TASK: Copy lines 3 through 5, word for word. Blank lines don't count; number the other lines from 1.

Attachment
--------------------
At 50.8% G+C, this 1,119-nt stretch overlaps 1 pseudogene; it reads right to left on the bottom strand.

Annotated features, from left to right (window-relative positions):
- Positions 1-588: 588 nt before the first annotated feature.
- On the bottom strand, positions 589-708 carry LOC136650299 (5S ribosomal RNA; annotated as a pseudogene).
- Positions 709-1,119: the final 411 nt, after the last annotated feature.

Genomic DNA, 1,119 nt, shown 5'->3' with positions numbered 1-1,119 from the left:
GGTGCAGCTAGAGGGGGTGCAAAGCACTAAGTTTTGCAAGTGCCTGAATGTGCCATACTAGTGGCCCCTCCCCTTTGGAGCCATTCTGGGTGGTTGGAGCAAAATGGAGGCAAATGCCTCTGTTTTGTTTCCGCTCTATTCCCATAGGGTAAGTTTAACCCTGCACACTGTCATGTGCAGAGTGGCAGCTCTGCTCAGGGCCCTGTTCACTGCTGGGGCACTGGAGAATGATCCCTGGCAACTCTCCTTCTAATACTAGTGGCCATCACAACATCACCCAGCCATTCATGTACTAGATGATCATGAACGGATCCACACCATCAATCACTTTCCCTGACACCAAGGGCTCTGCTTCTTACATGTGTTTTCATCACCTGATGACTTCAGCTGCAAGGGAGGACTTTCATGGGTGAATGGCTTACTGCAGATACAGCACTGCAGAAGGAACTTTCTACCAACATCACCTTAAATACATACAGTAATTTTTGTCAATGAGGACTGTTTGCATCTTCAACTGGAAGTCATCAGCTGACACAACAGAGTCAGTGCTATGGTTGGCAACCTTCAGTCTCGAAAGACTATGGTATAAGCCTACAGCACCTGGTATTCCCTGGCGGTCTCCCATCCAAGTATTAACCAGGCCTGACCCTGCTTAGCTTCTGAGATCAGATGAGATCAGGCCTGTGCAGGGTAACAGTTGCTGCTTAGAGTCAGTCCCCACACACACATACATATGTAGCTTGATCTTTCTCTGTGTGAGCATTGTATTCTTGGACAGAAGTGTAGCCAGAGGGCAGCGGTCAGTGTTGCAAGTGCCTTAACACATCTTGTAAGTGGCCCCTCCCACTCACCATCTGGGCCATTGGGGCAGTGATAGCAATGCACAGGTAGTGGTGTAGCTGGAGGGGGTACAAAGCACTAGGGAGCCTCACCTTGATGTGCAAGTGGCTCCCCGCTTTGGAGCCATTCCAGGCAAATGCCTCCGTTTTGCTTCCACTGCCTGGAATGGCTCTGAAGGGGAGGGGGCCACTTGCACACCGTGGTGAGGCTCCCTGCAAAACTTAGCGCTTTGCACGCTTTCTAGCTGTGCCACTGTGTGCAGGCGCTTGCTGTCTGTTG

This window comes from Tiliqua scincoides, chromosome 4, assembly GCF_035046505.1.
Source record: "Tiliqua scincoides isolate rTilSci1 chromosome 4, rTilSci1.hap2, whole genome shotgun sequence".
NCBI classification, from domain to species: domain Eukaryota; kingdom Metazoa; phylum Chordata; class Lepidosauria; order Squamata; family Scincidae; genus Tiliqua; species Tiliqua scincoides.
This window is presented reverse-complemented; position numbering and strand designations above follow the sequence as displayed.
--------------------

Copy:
- Positions 1-588: 588 nt before the first annotated feature.
- On the bottom strand, positions 589-708 carry LOC136650299 (5S ribosomal RNA; annotated as a pseudogene).
- Positions 709-1,119: the final 411 nt, after the last annotated feature.